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    I think most team sports have more strategy-- American football is the most extreme example, but in most sports there's a question of deciding who plays, setting formations, running plays, etc... Individual sports don't have that kind of complexity.

    But of course tennis has strategy, just like boxing has strategy. For example Chardy was running around his backhand over and over again in the portion of the Del Potro match I saw... sure looked like a strategy to me.
     
  30. hyperion99

    hyperion99 Semi-Pro

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    My opinion is that the Tennis is the most strategy implemented sport in the world.
    Always thinking where they are going to hit to finish the point.
    Using shot selection (strategy) to determine what is the best shot in that current situation.
    Finding the opponents weakness and implementing a strategy how to exploit it.

    Tennis is one most mental/physical sports in the world.
     
  31. Fuji

    Fuji Legend

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    Strategy is silly! Just bang cross court loopers until you get an U/E or a short ball and close. Anything beyond that is too much (for me) to think about while I play. :razz:

    -Fuji
     
  32. dyldore

    dyldore Rookie

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    Heh, that's a gross oversimplification. Sounds like you have a lot of experience flippin' burgers, though. ;)
     
  33. WildVolley

    WildVolley Legend

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    There's obviously no strategy. For instance, Djokovic just hits the ball as hard as he can without caring about the direction. That's how he took apart his latest opponents.
     
  34. dyldore

    dyldore Rookie

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    If it looks that way to you, I'm sorry for your loss...lol. I guarantee you he has a clear purpose for the depth, direction, and pace of every shot he hits. But once again, tennis does not have much point-to-point strategy. I'm sure you have heard the commentators talk about "game plans". That is more the type of strategy that is used in tennis. You go in knowing your opponent is weaker off the BH side, or doesn't cover their forehand return of serve very well, or isn't good at net, or whatever it is, and you try to exploit that. If they can't handle pace, then you hit hard, but honestly, there aren't many top 30 men who can't handle pace lol.
     
  35. WildVolley

    WildVolley Legend

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    I was being just a wee bit sarcastic. Sorry about that.:twisted:
     
  36. luvforty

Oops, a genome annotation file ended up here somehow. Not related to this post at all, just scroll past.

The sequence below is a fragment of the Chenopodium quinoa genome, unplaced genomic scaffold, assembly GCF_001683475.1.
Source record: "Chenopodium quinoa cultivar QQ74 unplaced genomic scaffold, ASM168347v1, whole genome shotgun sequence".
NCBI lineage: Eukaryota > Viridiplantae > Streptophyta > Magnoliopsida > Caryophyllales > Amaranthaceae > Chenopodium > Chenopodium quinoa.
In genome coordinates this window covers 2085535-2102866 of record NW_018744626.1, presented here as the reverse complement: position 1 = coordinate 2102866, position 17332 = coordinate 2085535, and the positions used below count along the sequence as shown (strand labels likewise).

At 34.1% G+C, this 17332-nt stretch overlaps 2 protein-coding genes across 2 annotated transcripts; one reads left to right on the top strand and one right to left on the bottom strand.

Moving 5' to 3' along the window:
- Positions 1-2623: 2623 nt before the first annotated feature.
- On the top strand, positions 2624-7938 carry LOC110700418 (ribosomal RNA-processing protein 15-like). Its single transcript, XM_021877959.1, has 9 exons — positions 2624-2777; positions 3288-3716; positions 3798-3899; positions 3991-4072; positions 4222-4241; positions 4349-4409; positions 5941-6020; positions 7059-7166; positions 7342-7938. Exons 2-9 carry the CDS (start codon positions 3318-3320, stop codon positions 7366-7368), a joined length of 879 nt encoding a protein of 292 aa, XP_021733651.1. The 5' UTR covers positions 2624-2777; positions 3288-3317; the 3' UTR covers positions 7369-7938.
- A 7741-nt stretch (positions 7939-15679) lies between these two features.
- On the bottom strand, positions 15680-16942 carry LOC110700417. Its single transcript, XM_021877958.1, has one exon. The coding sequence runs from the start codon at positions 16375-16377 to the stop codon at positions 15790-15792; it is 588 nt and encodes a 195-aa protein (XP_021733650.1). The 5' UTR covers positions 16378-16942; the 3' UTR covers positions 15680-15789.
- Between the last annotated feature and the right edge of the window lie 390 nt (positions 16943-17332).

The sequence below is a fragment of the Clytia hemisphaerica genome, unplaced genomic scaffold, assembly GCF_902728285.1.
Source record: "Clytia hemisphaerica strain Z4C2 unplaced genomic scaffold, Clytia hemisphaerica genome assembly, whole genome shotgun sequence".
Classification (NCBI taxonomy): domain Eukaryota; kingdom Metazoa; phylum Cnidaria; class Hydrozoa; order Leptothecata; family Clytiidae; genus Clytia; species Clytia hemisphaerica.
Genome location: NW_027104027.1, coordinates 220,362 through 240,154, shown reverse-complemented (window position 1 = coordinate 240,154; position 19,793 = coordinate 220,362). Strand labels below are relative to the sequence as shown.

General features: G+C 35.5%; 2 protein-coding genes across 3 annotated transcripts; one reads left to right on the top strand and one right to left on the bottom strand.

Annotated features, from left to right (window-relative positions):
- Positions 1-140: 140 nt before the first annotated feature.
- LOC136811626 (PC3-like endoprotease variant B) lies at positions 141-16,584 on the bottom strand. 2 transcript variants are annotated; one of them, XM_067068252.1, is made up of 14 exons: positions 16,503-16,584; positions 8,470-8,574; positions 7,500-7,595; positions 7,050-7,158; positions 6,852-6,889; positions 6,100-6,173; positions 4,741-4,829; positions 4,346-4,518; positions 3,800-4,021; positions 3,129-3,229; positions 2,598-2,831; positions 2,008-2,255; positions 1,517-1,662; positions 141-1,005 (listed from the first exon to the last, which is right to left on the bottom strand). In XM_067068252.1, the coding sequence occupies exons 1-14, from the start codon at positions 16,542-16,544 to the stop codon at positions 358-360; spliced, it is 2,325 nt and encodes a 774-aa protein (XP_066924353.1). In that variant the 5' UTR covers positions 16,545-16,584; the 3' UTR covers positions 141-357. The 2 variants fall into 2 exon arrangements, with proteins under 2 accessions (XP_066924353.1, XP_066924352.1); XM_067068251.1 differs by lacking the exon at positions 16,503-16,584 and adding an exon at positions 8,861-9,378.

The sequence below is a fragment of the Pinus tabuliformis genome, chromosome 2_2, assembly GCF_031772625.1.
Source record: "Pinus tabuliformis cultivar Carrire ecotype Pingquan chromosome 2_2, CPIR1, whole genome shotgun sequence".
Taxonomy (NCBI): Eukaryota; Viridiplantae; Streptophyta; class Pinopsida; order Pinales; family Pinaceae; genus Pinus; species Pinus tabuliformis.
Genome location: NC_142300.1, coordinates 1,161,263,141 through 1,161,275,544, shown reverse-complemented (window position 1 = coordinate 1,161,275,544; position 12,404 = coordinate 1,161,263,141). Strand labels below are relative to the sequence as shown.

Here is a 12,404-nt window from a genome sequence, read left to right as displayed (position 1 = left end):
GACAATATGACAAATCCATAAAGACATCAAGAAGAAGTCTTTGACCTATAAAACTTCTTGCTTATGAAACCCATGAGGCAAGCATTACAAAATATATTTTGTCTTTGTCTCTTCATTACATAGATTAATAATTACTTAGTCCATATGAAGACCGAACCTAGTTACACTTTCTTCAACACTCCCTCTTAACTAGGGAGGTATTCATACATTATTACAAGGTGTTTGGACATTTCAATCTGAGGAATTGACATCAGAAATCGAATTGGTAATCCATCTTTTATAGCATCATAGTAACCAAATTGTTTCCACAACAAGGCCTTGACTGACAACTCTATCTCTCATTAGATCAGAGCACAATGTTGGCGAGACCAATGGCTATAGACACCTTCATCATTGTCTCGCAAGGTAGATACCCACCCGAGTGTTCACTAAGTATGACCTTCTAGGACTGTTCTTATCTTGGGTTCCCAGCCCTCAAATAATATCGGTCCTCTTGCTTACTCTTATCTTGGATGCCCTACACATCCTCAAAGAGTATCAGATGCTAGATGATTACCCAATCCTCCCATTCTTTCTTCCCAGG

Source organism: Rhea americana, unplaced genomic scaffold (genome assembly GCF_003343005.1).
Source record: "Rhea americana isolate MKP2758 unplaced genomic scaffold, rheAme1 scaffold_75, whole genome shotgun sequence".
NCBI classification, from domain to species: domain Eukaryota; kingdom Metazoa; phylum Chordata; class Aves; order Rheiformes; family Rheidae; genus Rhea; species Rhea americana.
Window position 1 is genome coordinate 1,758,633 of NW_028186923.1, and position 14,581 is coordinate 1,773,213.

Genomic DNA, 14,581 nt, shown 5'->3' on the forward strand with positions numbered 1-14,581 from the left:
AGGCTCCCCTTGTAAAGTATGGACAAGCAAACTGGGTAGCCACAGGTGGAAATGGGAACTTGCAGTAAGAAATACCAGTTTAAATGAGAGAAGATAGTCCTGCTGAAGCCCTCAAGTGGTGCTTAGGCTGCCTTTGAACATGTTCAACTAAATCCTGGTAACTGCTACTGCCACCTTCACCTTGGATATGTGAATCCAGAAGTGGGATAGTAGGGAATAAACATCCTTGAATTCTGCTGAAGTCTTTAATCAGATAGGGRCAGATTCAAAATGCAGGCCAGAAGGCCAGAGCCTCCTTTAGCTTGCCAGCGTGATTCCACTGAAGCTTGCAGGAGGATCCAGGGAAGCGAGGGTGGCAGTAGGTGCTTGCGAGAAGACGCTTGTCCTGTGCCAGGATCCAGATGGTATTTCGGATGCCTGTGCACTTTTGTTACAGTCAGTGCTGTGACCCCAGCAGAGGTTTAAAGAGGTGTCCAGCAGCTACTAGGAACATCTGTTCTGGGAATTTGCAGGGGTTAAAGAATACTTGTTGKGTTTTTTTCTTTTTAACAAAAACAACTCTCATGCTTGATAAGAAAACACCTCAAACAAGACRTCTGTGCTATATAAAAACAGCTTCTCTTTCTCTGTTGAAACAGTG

luvforty Banned

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    http://www.youtube.com/watch?v=hsIpQ7YguGE

    4:35 - "I am on your side, but you are not" !!

    by the way, I highly recommend more of Milton's clips and people will notice massive advancement in logical thinking :)
     
  37. dyldore

    dyldore Rookie

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    I've only been on this forum for like two months, but am already used to people saying things that would normally be nonsense, but are serious and have "credibility" here. I just can't tell the difference anymore.
     
  38. Relinquis

    Relinquis Hall of Fame

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    are you trolling? stop wasting our time please.

    In case you're not:

    Can you give us an example of table tennis or badminton strategy that is more complex than tennis? or explain how strategy is more important in that game?

    Squash has different angles and can be as strategic as tennis at times, especially as there are fewer winners past the intermediate level. Below the intermediate level, whoever has better skills usually wins emphatically in squash. More importantly, how are you able to see strategy in squash, but not tennis?

    You bring up an interesting point with your "power your way through" comment. Tennis players regularly beat opponents with more powerful strokes, or who are more physically fit. It's exactly that tennis is a strategic game that allows them to do this. The corollary in squash is to say that it is a reflex game, which is, obviously, not the whole picture as the 50 year old at our club consistently demonstrates when he trounces me...
     
    Last edited: Jan 25, 2013
  39. luvforty

    luvforty Banned

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    no... sureshs was trolling, and you guys totally took the bait.
     
  40. WildVolley

    WildVolley Legend